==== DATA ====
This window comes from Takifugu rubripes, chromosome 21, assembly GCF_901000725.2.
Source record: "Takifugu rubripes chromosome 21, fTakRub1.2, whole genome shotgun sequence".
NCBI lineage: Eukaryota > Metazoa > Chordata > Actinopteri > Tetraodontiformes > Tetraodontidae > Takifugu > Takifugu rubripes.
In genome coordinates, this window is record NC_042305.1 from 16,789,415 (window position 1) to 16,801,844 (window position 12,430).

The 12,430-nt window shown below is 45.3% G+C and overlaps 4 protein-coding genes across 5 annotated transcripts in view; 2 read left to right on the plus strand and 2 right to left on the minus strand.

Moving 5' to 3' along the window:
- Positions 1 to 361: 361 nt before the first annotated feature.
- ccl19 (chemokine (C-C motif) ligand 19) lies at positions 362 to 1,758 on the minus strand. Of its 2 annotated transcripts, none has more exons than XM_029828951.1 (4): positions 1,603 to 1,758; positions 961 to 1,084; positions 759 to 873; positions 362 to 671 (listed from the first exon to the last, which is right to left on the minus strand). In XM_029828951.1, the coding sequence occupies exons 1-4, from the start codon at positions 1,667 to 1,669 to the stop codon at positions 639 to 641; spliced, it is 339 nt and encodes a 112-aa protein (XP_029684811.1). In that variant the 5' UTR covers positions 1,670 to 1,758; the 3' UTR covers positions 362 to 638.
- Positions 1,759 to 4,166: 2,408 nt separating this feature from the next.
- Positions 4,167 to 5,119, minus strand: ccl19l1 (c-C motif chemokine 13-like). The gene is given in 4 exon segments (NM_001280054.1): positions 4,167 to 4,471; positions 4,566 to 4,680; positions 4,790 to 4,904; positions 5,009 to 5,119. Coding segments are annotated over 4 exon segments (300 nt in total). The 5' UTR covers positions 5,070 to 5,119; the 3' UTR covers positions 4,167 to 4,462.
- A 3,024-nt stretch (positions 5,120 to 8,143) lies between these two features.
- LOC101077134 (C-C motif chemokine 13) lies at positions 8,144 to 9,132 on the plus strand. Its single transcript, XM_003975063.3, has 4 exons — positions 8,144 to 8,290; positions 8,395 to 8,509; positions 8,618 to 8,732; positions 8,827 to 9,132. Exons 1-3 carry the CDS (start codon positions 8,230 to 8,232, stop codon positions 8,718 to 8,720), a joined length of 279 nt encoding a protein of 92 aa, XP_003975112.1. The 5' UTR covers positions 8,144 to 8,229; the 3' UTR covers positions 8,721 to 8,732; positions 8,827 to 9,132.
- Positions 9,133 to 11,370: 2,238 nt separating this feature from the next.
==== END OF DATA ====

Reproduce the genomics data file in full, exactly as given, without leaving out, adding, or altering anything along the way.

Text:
This window comes from Takifugu rubripes, chromosome 21, assembly GCF_901000725.2.
Source record: "Takifugu rubripes chromosome 21, fTakRub1.2, whole genome shotgun sequence".
NCBI lineage: Eukaryota > Metazoa > Chordata > Actinopteri > Tetraodontiformes > Tetraodontidae > Takifugu > Takifugu rubripes.
In genome coordinates, this window is record NC_042305.1 from 16,789,415 (window position 1) to 16,801,844 (window position 12,430).

The 12,430-nt window shown below is 45.3% G+C and overlaps 4 protein-coding genes across 5 annotated transcripts in view; 2 read left to right on the plus strand and 2 right to left on the minus strand.

Moving 5' to 3' along the window:
- Positions 1 to 361: 361 nt before the first annotated feature.
- ccl19 (chemokine (C-C motif) ligand 19) lies at positions 362 to 1,758 on the minus strand. Of its 2 annotated transcripts, none has more exons than XM_029828951.1 (4): positions 1,603 to 1,758; positions 961 to 1,084; positions 759 to 873; positions 362 to 671 (listed from the first exon to the last, which is right to left on the minus strand). In XM_029828951.1, the coding sequence occupies exons 1-4, from the start codon at positions 1,667 to 1,669 to the stop codon at positions 639 to 641; spliced, it is 339 nt and encodes a 112-aa protein (XP_029684811.1). In that variant the 5' UTR covers positions 1,670 to 1,758; the 3' UTR covers positions 362 to 638.
- Positions 1,759 to 4,166: 2,408 nt separating this feature from the next.
- Positions 4,167 to 5,119, minus strand: ccl19l1 (c-C motif chemokine 13-like). The gene is given in 4 exon segments (NM_001280054.1): positions 4,167 to 4,471; positions 4,566 to 4,680; positions 4,790 to 4,904; positions 5,009 to 5,119. Coding segments are annotated over 4 exon segments (300 nt in total). The 5' UTR covers positions 5,070 to 5,119; the 3' UTR covers positions 4,167 to 4,462.
- A 3,024-nt stretch (positions 5,120 to 8,143) lies between these two features.
- LOC101077134 (C-C motif chemokine 13) lies at positions 8,144 to 9,132 on the plus strand. Its single transcript, XM_003975063.3, has 4 exons — positions 8,144 to 8,290; positions 8,395 to 8,509; positions 8,618 to 8,732; positions 8,827 to 9,132. Exons 1-3 carry the CDS (start codon positions 8,230 to 8,232, stop codon positions 8,718 to 8,720), a joined length of 279 nt encoding a protein of 92 aa, XP_003975112.1. The 5' UTR covers positions 8,144 to 8,229; the 3' UTR covers positions 8,721 to 8,732; positions 8,827 to 9,132.
- Positions 9,133 to 11,370: 2,238 nt separating this feature from the next.